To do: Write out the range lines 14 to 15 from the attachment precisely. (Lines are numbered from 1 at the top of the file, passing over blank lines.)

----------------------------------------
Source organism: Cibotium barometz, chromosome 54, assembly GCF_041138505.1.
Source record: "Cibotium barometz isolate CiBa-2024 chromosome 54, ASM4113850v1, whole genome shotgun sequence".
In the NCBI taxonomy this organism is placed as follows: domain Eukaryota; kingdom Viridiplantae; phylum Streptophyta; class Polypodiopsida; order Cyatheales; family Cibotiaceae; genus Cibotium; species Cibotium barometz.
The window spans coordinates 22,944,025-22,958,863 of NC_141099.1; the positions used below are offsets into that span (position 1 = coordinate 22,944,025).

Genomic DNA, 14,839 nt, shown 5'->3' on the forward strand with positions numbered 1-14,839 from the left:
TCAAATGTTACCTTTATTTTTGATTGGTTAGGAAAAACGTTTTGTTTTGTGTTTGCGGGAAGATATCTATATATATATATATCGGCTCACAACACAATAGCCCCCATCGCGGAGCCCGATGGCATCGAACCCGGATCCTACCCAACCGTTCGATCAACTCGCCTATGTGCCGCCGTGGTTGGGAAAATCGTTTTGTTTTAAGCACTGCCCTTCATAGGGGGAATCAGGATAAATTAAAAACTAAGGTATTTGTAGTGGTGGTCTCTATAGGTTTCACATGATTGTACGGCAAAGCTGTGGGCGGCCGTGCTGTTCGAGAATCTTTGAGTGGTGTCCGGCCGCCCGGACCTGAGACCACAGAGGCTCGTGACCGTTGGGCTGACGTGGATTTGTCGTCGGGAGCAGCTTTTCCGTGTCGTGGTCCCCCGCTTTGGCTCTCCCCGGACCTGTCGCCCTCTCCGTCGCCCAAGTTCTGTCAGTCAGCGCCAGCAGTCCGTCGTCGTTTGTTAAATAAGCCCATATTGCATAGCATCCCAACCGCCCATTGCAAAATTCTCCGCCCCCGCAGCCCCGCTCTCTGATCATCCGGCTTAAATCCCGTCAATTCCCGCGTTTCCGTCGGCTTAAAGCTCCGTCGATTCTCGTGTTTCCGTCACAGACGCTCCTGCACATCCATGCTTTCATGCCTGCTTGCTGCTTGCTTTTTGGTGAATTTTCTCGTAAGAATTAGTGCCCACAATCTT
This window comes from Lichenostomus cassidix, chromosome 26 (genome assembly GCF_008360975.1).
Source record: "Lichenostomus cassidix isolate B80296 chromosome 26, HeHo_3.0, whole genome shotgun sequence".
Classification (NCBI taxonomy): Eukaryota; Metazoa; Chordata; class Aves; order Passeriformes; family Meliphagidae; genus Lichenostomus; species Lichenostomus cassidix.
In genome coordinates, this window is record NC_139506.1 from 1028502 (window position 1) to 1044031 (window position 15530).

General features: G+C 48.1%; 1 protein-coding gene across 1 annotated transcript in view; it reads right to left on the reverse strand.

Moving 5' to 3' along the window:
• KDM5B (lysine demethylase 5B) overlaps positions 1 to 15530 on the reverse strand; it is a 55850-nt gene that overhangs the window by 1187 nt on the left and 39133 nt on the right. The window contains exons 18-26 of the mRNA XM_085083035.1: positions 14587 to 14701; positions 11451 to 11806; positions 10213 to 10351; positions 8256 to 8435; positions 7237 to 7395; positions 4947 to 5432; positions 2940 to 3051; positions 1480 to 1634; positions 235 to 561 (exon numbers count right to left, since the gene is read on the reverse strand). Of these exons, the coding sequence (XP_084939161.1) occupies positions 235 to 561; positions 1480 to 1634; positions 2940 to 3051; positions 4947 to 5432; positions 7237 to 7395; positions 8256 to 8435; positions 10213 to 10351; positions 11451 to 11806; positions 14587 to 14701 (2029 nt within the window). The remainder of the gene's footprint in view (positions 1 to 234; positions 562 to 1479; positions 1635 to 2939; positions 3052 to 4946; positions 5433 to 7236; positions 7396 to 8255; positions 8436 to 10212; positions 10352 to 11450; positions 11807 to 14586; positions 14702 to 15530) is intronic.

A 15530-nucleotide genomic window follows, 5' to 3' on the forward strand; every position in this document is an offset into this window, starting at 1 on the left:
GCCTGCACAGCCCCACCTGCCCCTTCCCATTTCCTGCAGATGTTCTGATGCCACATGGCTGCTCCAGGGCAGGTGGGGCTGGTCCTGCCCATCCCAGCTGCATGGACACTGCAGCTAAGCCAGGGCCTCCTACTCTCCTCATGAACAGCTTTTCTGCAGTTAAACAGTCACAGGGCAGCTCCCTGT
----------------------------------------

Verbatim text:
A 15530-nucleotide genomic window follows, 5' to 3' on the forward strand; every position in this document is an offset into this window, starting at 1 on the left:
GCCTGCACAGCCCCACCTGCCCCTTCCCATTTCCTGCAGATGTTCTGATGCCACATGGCTGCTCCAGGGCAGGTGGGGCTGGTCCTGCCCATCCCAGCTGCATGGACACTGCAGCTAAGCCAGGGCCTCCTACTCTCCTCATGAACAGCTTTTCTGCAGTTAAACAGTCACAGGGCAGCTCCCTGT